But writer/director Bill Condon takes considerable interpretive leaps as he moves on to "the inner circle," as T. Coraghessan Boyle terms it in his fictionalized interpretation, when Kinsey hires, trains, works and lives closely with male assistants for his first research project on men.
Peter Sarsgaard is the stand out in the trio, as outstanding as his role in "Shattered Glass" and as all holds barred as in "The Center of the World." But his characterization leans toward a cavalier attitude towards women that is emblematic of this film until literally the last minute. I don't see why his character would be jealous to the point of fisticuffs of the attentions Timothy Hutton's flirtatious assistant would be paying to his wife when he seemed to condescend to marriage only for appearance's sake anyway.
The film dwells on gay men and skips through the research done to produce the second tome on women, pointing out mostly Kinsey's corrective biological information, therefore gliding over how it was the revelations about women that shocked the nation and led to difficult political and other consequences, though Margaret Sanger and Emma Goldman had promulgated similar information about women decades earlier (and had been hounded out of the country for their efforts). The Kinsey Institute's FAQ on their Web site point out the active partnership of female research assistants for this work, who simply don't exist in the film. (And the Congressional investigations of foundations in the 1950's didn't just focus on the Rockefeller Foundation's funding of Kinsey, but they haven't yet posted their correctives on their Web site.)
Similarly, as Kinsey is shown taking the leap from taxonomy to adviser as an avatar of the coming sexual revolution, the psychological component of relationships, let alone sex, only comes up once such that Liam Neeson's characterization ultimately seems naive. But Condon is more interested in the political component, as he clearly sees a similar tide of conservative criticism rising across the land again.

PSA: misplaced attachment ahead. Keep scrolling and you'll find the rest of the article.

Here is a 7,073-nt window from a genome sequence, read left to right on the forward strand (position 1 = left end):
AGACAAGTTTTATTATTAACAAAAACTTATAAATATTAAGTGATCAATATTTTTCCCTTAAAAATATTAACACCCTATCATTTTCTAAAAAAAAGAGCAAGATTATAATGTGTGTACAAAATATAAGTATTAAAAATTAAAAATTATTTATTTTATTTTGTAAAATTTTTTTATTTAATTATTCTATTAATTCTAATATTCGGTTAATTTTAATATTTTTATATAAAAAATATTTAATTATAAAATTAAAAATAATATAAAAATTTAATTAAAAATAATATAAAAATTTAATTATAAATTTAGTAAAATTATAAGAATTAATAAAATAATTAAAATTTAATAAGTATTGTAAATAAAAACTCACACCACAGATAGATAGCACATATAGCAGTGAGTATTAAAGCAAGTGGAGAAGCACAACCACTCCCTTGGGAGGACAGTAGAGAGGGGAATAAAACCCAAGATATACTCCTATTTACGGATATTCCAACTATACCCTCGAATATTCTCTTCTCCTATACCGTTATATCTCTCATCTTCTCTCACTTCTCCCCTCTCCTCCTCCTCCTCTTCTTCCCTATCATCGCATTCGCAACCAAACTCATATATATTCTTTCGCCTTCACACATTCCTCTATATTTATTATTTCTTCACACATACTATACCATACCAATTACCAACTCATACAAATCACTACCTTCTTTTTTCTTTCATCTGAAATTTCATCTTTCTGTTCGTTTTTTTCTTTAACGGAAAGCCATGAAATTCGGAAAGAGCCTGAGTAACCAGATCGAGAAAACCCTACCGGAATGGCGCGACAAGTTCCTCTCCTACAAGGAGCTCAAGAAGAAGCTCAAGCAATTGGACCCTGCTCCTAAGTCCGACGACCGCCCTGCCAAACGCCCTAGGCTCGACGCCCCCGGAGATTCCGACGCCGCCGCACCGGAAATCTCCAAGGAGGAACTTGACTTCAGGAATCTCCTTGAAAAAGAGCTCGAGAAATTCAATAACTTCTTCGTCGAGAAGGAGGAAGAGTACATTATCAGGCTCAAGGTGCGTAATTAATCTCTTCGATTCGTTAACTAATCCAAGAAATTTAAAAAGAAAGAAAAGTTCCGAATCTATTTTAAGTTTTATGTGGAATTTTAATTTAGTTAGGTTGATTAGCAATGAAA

One also gets the feeling that someone either read the script or saw a working print of the film and had to gently point out to Condon that women simply get short shrift, so suddenly an extremely poignant coda is added, with Lynn Redgrave as a very moving interviewee on how Kinsey's work affected her life directly.
The aging make-up and cinematography are beautiful in indicating the passage of time, matching seasonal passings and making early discussions seem to have been documented in black and white.
The casting of the many research subjects is wonderfully varied and the New York metropolitan area locations, recognizable only to the cognoscenti, stand in very well for varied cities, academic and sylvan locales.
The closing credits are surrounded by fun period songs and zoological interactions.